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North America’s Role in Leading the Energy Transition

At the Reuters North American Energy Transition Conference, Bain’s Peter Parry and Aaron Denman discuss why the region is uniquely positioned to lead the way to a lower-carbon future.

Video

North America’s Role in Leading the Energy Transition
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Given pressing climate challenges, acting to protect the earth against climate change is more important than ever. Through direct government intervention and leadership of private companies, the US has the potential to steer the energy transformation by redefining investment priorities, building commercial momentum through innovation, impact, and economics. In this video, Peter Parry, chairman of Bain’s Global Energy & Natural Resources practice, and Bain Partner Aaron Denman discuss the opportunities for North America to help shape the energy transition in the years to come and the steps needed to fulfill the promise of a sustainable future.

Read a transcript of the conversation below:

PETER PARRY: Hello, I'm Peter Parry, the chairman of our global Energy & Natural Resources practice here at Bain & Company. I'm very honored to open today the Reuters North America Energy Transition Conference.

AARON DENMAN: Hi, I'm Aaron Denman, and I'm so glad to be joining you all today to begin the discussion on North America's role in leading the energy transition. Now, acting to protect the Earth and its inhabitants from climate change is the challenge and opportunity of our time. For me this topic is personal; it's a reminder of the mission to land on the moon, the mission that galvanized the nation.

JOHN F. KENNEDY: "We choose to go to the moon in this decade and do the other things, not because they are easy, but because they are hard."

PARRY: North America has led on a number of critical industrial and human challenges of the recent past and now has the potential also to lead on the energy transition, to rebuild the modern world and protect the planet. North America uniquely has a capacity for capital formation, the innovation muscle, and the ability to move with haste when a global challenge has a commercial edge. The tech boom, the retail changes of recent times, even the shale oil boom, medical advances, and a track record of industrial-scale restructuring as we've seen recently illustrated by the phaseout of coal in power generation in less than a decade.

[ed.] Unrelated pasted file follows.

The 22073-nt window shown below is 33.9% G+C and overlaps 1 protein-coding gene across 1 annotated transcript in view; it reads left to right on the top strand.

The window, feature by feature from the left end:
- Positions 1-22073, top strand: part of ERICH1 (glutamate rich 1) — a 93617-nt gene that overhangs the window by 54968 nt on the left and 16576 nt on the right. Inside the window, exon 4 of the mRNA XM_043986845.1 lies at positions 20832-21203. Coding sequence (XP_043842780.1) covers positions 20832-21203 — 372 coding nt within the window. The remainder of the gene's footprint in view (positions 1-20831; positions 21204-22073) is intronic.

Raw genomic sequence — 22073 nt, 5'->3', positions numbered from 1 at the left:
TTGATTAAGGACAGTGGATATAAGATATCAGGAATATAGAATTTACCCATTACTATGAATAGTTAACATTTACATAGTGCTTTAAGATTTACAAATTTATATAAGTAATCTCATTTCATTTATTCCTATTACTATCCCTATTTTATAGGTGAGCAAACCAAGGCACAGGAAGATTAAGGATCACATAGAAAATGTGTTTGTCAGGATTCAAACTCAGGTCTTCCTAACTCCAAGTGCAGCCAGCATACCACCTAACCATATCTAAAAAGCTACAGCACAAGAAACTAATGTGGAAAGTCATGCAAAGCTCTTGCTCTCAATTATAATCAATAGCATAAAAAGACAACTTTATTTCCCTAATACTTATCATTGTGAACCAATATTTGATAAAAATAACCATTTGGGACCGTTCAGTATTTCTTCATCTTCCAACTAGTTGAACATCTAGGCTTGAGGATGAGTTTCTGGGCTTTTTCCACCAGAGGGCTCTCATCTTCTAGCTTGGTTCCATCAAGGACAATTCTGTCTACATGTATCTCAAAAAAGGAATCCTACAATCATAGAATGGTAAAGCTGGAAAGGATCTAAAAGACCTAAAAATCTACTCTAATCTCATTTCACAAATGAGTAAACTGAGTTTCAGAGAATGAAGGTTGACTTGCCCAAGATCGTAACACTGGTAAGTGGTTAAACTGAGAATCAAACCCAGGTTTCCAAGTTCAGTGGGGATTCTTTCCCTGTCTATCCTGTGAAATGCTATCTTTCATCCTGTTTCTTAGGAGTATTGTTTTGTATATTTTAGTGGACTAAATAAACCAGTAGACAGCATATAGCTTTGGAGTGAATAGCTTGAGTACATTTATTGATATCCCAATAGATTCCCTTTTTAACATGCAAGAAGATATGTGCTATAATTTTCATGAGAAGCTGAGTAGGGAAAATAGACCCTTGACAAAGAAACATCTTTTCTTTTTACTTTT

Today, the US has the largest equity market, it has the most private equity dry powder in the world, and in the US, a government that spends at a rate of around $6.5 trillion a year. Harnessing these attributes will have a profound impact on the scale and the speed of energy transition. Even with these attributes, leadership is a daunting challenge and will require delivering on three aspects together: innovation, impact, and economics.

The global energy transition will reshape economies, industries, and global influence for decades to come. We've seen in Europe already a push forward, and arguably establishment of a leadership position. North America has the capacity and the capability to catch up and even overhaul in the next 5 to 10 years. As governments are racing to demonstrate, for example, in Europe the Fit for 55 package to reshape the entire industry.

Today, financial institutions and investors are rewriting the rules of the game to accelerate the transition and redefine their investment priorities. The war for talent -- this will intensify to drive innovation, accelerate commercial momentum, and to navigate shifting profit pools. The early innings of the transition are already starting to reshape global power and influence. At COP26, we heard a strong consensus on the need to move both faster and at greater scale to tackle climate challenges, for leading countries and regions to lean in to support those less able, and for the deployment of significantly greater amounts of capital. The type of challenge ahead suggests that North America will not just play a vital role but a leading one.